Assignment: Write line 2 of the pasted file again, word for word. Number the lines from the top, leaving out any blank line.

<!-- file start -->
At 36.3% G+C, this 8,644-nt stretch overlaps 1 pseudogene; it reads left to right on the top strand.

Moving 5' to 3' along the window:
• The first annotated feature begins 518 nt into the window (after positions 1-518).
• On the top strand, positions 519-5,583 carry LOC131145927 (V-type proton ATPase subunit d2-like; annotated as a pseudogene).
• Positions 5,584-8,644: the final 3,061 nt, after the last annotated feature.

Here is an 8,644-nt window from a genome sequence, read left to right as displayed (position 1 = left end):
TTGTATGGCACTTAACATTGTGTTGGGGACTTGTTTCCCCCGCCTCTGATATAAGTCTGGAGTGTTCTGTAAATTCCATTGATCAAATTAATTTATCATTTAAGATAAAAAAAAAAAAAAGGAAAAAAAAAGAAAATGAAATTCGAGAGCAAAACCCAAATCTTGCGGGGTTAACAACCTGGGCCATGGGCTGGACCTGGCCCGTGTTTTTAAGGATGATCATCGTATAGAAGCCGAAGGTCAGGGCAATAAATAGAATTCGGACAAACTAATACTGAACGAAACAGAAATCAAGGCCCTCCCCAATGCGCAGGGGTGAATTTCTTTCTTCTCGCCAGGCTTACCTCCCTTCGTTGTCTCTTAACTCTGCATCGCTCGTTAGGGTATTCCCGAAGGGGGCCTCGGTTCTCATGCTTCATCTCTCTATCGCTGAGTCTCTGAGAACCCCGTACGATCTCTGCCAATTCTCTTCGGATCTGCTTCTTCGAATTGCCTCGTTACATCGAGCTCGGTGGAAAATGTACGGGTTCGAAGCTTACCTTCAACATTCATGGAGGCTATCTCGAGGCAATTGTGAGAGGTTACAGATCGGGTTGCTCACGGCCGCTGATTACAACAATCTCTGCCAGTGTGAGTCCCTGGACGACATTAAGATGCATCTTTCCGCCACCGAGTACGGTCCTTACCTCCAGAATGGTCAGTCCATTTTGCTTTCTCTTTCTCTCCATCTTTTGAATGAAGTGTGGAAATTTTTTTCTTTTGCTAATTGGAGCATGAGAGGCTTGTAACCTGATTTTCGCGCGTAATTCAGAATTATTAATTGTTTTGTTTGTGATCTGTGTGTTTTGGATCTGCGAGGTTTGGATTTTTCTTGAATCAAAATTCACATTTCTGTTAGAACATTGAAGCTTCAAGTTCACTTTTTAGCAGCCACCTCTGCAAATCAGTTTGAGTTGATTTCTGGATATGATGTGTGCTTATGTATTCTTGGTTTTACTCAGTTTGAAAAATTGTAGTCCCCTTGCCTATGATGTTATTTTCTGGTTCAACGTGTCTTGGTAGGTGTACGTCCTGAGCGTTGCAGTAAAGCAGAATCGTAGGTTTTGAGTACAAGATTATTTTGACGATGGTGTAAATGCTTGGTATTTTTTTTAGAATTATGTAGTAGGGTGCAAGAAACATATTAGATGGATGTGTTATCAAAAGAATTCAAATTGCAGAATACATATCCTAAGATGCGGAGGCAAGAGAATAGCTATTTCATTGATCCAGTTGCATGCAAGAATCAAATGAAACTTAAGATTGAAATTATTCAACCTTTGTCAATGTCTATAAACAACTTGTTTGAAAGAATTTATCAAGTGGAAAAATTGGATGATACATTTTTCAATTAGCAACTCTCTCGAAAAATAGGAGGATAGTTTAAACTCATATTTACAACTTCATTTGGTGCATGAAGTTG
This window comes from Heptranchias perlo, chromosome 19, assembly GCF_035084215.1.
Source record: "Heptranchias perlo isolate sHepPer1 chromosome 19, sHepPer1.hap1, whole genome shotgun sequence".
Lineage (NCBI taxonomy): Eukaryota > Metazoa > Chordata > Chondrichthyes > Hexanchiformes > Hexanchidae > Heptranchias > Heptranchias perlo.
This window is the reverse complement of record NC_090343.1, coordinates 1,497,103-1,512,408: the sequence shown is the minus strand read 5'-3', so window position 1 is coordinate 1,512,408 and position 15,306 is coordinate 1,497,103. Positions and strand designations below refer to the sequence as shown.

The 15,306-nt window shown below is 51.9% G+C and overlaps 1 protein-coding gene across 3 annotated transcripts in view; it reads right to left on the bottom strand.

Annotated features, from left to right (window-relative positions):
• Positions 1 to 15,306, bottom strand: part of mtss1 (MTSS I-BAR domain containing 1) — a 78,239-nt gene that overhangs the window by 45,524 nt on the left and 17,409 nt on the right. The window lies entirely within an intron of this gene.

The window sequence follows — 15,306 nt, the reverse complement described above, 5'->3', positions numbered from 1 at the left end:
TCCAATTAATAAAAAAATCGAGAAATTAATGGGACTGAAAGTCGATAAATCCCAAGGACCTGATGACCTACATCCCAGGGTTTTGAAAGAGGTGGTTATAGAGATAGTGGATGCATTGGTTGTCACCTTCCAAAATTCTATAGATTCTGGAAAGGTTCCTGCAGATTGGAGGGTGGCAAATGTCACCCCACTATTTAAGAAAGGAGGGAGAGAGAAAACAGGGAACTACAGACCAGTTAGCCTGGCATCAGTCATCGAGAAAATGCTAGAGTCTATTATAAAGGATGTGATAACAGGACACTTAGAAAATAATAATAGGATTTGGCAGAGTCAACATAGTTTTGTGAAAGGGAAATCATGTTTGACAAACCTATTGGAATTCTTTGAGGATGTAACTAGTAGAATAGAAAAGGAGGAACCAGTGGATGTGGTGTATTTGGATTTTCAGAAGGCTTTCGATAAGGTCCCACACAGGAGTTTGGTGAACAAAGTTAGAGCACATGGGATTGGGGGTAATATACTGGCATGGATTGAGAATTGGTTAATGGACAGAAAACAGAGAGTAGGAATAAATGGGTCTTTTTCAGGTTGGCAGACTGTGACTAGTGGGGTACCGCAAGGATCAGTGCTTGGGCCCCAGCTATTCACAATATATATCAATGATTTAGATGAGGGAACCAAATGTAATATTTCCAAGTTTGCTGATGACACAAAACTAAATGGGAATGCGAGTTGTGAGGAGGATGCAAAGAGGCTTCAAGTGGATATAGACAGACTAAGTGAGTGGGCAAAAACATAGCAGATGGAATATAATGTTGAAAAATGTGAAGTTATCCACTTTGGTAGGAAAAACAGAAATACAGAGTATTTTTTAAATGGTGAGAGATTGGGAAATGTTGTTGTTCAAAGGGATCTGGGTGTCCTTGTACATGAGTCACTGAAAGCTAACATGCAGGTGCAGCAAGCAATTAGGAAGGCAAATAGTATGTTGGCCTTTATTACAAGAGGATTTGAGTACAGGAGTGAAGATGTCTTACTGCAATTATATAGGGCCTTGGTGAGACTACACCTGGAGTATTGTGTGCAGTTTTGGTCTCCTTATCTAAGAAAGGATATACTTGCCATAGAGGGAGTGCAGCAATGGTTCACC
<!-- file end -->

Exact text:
Moving 5' to 3' along the window: